There were more than 18,000 people watching the St. Paul girl’s livestream, said St. Paul Police Sgt. Mike Ernster. While it appears dozens called police, that was “not as much as you would hope,” the department spokesman said.

“It’s a tough situation,” he added. “Some people see these things and they don’t know where people live or how to get in contact with the local authorities to find this person. It’s such a private incident happening in such a public realm, but it’s a challenge of the new social media world.”

In May, a 19-year-old French woman used Periscope to broadcast the hours leading up to her suicide, as well as the event itself. In truncated YouTube archives of the video, the feed is eventually cut by a frowning man who looks like an emergency worker. In comments, viewers wondered why the stream wasn’t ended sooner.

This is a big problem for the likes of Periscope and Facebook that still largely depend on users to bring such troubling content to its attention when it appears.

Facebook help

Dan Reidenberg, executive director of Suicide Awareness Voices of Education (SAVE) in Bloomington, was among a small group of experts who worked with Facebook to update the resources it provides to people who may be having suicidal thoughts, as well as to concerned friends and relatives. Facebook rolled them out in June.

With Facebook’s tools, a user can reach out directly to someone who seems troubled, contact a helpline, or report this situation to the social network — all with a few clicks.

“We have teams working around the world — 24/7 — who review reports that come in,” Facebook said in a post in June.

Facebook says people should call local emergency services immediately if they know someone is in crisis.

That’s what happened in St. Paul last week. A teen started a Facebook livestream late one night. She looked distraught and spoke into the camera: “I’m done, I’m done, I’m done, I’m done!”

She began drinking a liquid after about 20 minutes of her 90-minute livestream.

At various times, she appeared to be reading aloud comments that people were leaving on her post. Some seemed to egg her on and questioned what she really drank.

Take threats seriously

People who see others talking about suicide “should always take it seriously, because too often people don’t and they end up going to a funeral,” Reidenberg said.

Others comments that the teen read were supportive and sympathetic. At one point, she gave out her phone number and the calls began pouring into her, with people urging the girl to stop hurting herself. A St. Paul police commander, who is the head of the department’s crisis negotiation team, tried to call, but could not get through, according to a police spokesman.

The Ramsey County Emergency Communications Center received 215 calls to 911 and the non-emergency number during the teen’s livestream nearly triple the normal call load for that time, said Nancie Pass, the center’s deputy director. She didn’t know exactly how many involved the teen, but it appears the majority did.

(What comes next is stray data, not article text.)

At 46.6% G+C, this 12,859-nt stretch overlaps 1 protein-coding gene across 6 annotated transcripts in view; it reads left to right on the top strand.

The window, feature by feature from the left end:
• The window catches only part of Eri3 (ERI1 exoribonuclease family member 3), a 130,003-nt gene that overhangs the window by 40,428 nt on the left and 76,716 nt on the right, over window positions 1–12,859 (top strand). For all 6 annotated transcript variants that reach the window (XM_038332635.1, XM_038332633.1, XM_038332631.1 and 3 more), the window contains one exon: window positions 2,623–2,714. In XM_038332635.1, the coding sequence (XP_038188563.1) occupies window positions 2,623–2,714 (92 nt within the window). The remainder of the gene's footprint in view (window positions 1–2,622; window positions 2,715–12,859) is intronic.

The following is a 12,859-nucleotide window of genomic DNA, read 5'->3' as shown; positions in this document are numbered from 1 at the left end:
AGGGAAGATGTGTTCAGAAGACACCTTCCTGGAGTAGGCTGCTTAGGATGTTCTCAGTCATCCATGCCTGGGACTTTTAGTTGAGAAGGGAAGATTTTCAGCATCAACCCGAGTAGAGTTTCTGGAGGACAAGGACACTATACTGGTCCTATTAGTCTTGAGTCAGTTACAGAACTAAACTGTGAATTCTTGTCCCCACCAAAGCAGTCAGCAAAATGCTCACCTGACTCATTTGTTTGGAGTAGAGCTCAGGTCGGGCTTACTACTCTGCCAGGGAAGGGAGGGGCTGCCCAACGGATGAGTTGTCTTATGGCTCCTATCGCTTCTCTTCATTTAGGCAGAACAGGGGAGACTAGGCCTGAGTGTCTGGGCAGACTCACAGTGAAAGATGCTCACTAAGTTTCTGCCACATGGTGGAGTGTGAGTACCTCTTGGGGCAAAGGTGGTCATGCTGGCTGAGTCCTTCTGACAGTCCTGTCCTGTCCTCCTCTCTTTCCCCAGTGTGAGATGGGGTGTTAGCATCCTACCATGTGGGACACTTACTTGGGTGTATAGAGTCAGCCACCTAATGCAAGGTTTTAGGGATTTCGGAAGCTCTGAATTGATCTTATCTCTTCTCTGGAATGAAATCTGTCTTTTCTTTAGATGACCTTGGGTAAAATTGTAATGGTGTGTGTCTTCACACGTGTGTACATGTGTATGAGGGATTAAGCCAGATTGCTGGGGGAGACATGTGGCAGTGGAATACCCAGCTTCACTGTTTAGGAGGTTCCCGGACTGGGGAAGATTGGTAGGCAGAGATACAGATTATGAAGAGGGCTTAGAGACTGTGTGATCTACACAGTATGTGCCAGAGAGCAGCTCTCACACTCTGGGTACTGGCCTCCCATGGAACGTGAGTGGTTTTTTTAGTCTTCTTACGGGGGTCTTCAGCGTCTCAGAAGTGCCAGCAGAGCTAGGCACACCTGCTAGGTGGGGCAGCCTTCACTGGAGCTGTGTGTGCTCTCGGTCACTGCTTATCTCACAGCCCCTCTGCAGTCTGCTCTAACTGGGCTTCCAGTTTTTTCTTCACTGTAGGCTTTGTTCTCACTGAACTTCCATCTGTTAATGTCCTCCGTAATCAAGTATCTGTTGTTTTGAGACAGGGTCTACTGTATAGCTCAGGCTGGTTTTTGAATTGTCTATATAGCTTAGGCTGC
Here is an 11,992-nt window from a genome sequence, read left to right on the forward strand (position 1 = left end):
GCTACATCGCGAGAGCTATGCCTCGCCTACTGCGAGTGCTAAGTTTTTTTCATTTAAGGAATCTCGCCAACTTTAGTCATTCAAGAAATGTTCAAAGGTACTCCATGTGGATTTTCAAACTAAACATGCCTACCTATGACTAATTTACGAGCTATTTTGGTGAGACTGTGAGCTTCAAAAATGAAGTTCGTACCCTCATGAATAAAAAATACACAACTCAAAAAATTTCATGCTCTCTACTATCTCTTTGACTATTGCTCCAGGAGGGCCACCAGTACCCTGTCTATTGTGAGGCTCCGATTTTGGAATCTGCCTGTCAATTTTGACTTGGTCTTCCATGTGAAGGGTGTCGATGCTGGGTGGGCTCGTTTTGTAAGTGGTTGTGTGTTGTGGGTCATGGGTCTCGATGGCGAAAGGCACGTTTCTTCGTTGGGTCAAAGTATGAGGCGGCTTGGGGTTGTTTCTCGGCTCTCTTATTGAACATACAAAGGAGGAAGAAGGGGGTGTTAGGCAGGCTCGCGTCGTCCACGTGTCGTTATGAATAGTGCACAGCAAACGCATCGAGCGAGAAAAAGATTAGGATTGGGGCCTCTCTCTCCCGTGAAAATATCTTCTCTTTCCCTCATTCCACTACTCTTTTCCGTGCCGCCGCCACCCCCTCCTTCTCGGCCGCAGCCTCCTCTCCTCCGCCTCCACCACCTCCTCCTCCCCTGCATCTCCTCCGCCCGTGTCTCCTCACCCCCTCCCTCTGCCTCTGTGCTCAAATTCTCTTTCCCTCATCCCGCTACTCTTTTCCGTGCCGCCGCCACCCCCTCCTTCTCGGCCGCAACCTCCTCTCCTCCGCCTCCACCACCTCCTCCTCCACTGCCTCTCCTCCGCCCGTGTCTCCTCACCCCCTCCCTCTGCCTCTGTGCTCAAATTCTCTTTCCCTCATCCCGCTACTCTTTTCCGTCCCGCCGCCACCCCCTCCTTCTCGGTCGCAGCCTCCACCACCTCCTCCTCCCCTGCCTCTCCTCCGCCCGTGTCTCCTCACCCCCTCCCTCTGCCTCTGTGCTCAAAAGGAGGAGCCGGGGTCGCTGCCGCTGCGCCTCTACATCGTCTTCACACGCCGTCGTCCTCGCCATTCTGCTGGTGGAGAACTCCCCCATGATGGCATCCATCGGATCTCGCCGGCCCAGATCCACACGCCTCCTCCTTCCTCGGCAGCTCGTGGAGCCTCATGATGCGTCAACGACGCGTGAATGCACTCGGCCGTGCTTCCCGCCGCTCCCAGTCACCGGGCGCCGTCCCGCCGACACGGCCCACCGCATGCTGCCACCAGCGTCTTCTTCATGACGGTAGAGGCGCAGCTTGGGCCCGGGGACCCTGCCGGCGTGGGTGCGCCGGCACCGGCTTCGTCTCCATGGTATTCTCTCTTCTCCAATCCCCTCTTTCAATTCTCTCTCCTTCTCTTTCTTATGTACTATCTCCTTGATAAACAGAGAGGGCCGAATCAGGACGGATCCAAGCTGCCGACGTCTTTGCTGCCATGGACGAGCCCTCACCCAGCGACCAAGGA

“Obviously, people did reach out to intervene,” Reidenberg said. “The community gathered together and responded immediately. That is the essence of suicide prevention.”

Seeking way to monitor

Facebook says it can’t actively monitor every post and live video because there are millions of them every day. Staffers, however, will often zero in on streams that rack up the most views — a stream of a potential suicides in progress will often be a big draw.

Several companies are developing software that can intelligently watch and search for content on live-stream services.

David Luan, co-founder of the New York-based startup Dextro, said the challenge lies in creating software that can interpret not just still images but moving images, audio and other “signifiers” that demonstrate what is happening in the video.

“It’s like trying to recreate a human’s experience of watching these videos,” Luan said.

While Reidenberg said he has seen a slight increase in people using social media over the last decade to make threats about self harm, “most of the time suicide is a very private thing and people don’t go public with it.”

In the event that someone does post about it on social media, “there’s at least a potential opportunity for the community to intervene and get someone the help they need,” Reidenberg said.


5. A 12-year-old girl live-streamed her suicide. It took two weeks for Facebook to take the video down.

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After a 12-year-old girl’s death was broadcast on social media, police could do little to keep the disturbing footage from spreading online.

The video immediately appeared on various sites, including Facebook and YouTube, both of which have since made efforts to remove the footage. YouTube took the video down, saying it violated the website’s policy on violent or graphic content.

But, according to media reports, the video lingered on Facebook for nearly two weeks before the social media giant started removing versions of the footage from its pages.

By then, people as far away as the United Kingdom had seen it.

Katelyn Nicole Davis, of Polk County, Ga., died Dec. 30, broadcasting her suicide using a streaming app called Live.me. The 40-minute live stream showed the girl saying she had been sexually abused by a family member, according to BuzzFeed. Later, Davis, wearing a white, long-sleeved blouse, can be seen tying a rope to a tree outside her family’s house. She apologizes as she looks toward the camera, according to Quartz, and then steps off her foothold.